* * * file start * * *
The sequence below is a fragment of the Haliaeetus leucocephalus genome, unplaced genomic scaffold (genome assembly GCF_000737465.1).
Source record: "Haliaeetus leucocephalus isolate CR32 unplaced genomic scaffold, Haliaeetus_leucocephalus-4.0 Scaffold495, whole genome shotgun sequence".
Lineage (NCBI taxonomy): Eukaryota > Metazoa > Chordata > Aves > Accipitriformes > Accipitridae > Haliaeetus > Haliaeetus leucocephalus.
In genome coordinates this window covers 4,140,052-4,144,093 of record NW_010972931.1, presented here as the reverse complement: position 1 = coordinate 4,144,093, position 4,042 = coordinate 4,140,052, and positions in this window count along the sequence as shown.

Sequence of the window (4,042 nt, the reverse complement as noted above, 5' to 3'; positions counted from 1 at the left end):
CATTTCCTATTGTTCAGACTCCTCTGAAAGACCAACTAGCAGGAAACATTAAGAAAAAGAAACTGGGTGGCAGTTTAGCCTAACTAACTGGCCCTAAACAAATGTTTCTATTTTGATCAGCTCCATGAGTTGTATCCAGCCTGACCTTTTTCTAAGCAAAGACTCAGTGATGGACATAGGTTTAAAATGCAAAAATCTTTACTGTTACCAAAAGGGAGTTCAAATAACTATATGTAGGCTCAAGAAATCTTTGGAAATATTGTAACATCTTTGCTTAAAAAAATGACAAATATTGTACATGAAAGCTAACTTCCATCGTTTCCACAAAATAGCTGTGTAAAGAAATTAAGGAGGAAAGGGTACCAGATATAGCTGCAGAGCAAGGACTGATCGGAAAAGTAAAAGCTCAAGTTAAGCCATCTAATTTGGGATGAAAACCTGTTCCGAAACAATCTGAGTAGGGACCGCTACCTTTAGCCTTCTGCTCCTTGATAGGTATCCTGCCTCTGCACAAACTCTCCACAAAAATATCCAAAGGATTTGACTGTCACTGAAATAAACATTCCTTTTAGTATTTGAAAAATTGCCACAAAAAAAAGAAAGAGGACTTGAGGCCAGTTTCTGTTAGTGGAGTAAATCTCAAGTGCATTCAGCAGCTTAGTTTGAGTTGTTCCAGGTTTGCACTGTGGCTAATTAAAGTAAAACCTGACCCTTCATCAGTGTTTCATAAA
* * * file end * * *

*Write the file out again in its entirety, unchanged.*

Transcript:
The sequence below is a fragment of the Haliaeetus leucocephalus genome, unplaced genomic scaffold (genome assembly GCF_000737465.1).
Source record: "Haliaeetus leucocephalus isolate CR32 unplaced genomic scaffold, Haliaeetus_leucocephalus-4.0 Scaffold495, whole genome shotgun sequence".
Lineage (NCBI taxonomy): Eukaryota > Metazoa > Chordata > Aves > Accipitriformes > Accipitridae > Haliaeetus > Haliaeetus leucocephalus.
In genome coordinates this window covers 4,140,052-4,144,093 of record NW_010972931.1, presented here as the reverse complement: position 1 = coordinate 4,144,093, position 4,042 = coordinate 4,140,052, and positions in this window count along the sequence as shown.

Sequence of the window (4,042 nt, the reverse complement as noted above, 5' to 3'; positions counted from 1 at the left end):
CATTTCCTATTGTTCAGACTCCTCTGAAAGACCAACTAGCAGGAAACATTAAGAAAAAGAAACTGGGTGGCAGTTTAGCCTAACTAACTGGCCCTAAACAAATGTTTCTATTTTGATCAGCTCCATGAGTTGTATCCAGCCTGACCTTTTTCTAAGCAAAGACTCAGTGATGGACATAGGTTTAAAATGCAAAAATCTTTACTGTTACCAAAAGGGAGTTCAAATAACTATATGTAGGCTCAAGAAATCTTTGGAAATATTGTAACATCTTTGCTTAAAAAAATGACAAATATTGTACATGAAAGCTAACTTCCATCGTTTCCACAAAATAGCTGTGTAAAGAAATTAAGGAGGAAAGGGTACCAGATATAGCTGCAGAGCAAGGACTGATCGGAAAAGTAAAAGCTCAAGTTAAGCCATCTAATTTGGGATGAAAACCTGTTCCGAAACAATCTGAGTAGGGACCGCTACCTTTAGCCTTCTGCTCCTTGATAGGTATCCTGCCTCTGCACAAACTCTCCACAAAAATATCCAAAGGATTTGACTGTCACTGAAATAAACATTCCTTTTAGTATTTGAAAAATTGCCACAAAAAAAAGAAAGAGGACTTGAGGCCAGTTTCTGTTAGTGGAGTAAATCTCAAGTGCATTCAGCAGCTTAGTTTGAGTTGTTCCAGGTTTGCACTGTGGCTAATTAAAGTAAAACCTGACCCTTCATCAGTGTTTCATAAA